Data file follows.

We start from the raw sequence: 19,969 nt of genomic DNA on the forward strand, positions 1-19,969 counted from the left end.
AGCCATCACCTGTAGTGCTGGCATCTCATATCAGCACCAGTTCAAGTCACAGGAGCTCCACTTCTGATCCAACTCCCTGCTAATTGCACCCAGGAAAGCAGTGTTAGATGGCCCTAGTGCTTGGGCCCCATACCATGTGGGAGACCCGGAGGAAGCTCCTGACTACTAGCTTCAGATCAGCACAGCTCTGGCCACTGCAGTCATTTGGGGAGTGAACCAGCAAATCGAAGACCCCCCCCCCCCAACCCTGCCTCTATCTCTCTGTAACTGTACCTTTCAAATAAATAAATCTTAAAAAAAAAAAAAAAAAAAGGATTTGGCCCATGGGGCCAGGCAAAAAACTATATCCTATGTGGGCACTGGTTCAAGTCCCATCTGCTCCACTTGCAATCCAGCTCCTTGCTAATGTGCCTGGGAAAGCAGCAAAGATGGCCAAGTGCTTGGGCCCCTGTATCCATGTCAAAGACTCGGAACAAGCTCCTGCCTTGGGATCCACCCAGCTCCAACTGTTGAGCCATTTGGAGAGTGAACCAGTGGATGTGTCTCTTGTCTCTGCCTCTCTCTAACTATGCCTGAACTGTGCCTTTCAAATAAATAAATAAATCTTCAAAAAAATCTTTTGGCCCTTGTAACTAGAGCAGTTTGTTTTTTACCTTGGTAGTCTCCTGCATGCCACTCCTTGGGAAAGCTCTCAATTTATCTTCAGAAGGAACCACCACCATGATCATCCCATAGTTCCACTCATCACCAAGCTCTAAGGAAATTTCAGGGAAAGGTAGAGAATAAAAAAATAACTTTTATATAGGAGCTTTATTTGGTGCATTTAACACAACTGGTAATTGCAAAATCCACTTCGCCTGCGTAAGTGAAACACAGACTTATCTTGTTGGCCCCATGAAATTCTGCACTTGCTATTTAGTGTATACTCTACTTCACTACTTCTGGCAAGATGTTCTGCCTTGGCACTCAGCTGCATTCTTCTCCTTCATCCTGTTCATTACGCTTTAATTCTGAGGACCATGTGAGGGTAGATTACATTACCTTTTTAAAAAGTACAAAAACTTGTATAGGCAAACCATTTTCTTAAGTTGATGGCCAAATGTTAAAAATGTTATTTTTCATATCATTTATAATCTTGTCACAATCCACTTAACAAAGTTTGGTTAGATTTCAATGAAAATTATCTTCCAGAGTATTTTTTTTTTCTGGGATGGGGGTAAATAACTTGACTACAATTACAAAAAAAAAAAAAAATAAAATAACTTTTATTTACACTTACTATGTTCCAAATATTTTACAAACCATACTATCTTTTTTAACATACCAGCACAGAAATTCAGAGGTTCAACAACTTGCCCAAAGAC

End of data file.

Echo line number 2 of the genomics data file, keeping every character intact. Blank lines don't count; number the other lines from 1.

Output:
AGCCATCACCTGTAGTGCTGGCATCTCATATCAGCACCAGTTCAAGTCACAGGAGCTCCACTTCTGATCCAACTCCCTGCTAATTGCACCCAGGAAAGCAGTGTTAGATGGCCCTAGTGCTTGGGCCCCATACCATGTGGGAGACCCGGAGGAAGCTCCTGACTACTAGCTTCAGATCAGCACAGCTCTGGCCACTGCAGTCATTTGGGGAGTGAACCAGCAAATCGAAGACCCCCCCCCCCCAACCCTGCCTCTATCTCTCTGTAACTGTACCTTTCAAATAAATAAATCTTAAAAAAAAAAAAAAAAAAAGGATTTGGCCCATGGGGCCAGGCAAAAAACTATATCCTATGTGGGCACTGGTTCAAGTCCCATCTGCTCCACTTGCAATCCAGCTCCTTGCTAATGTGCCTGGGAAAGCAGCAAAGATGGCCAAGTGCTTGGGCCCCTGTATCCATGTCAAAGACTCGGAACAAGCTCCTGCCTTGGGATCCACCCAGCTCCAACTGTTGAGCCATTTGGAGAGTGAACCAGTGGATGTGTCTCTTGTCTCTGCCTCTCTCTAACTATGCCTGAACTGTGCCTTTCAAATAAATAAATAAATCTTCAAAAAAATCTTTTGGCCCTTGTAACTAGAGCAGTTTGTTTTTTACCTTGGTAGTCTCCTGCATGCCACTCCTTGGGAAAGCTCTCAATTTATCTTCAGAAGGAACCACCACCATGATCATCCCATAGTTCCACTCATCACCAAGCTCTAAGGAAATTTCAGGGAAAGGTAGAGAATAAAAAAATAACTTTTATATAGGAGCTTTATTTGGTGCATTTAACACAACTGGTAATTGCAAAATCCACTTCGCCTGCGTAAGTGAAACACAGACTTATCTTGTTGGCCCCATGAAATTCTGCACTTGCTATTTAGTGTATACTCTACTTCACTACTTCTGGCAAGATGTTCTGCCTTGGCACTCAGCTGCATTCTTCTCCTTCATCCTGTTCATTACGCTTTAATTCTGAGGACCATGTGAGGGTAGATTACATTACCTTTTTAAAAAGTACAAAAACTTGTATAGGCAAACCATTTTCTTAAGTTGATGGCCAAATGTTAAAAATGTTATTTTTCATATCATTTATAATCTTGTCACAATCCACTTAACAAAGTTTGGTTAGATTTCAATGAAAATTATCTTCCAGAGTATTTTTTTTTTCTGGGATGGGGGTAAATAACTTGACTACAATTACAAAAAAAAAAAAAAATAAAATAACTTTTATTTACACTTACTATGTTCCAAATATTTTACAAACCATACTATCTTTTTTAACATACCAGCACAGAAATTCAGAGGTTCAACAACTTGCCCAAAGAC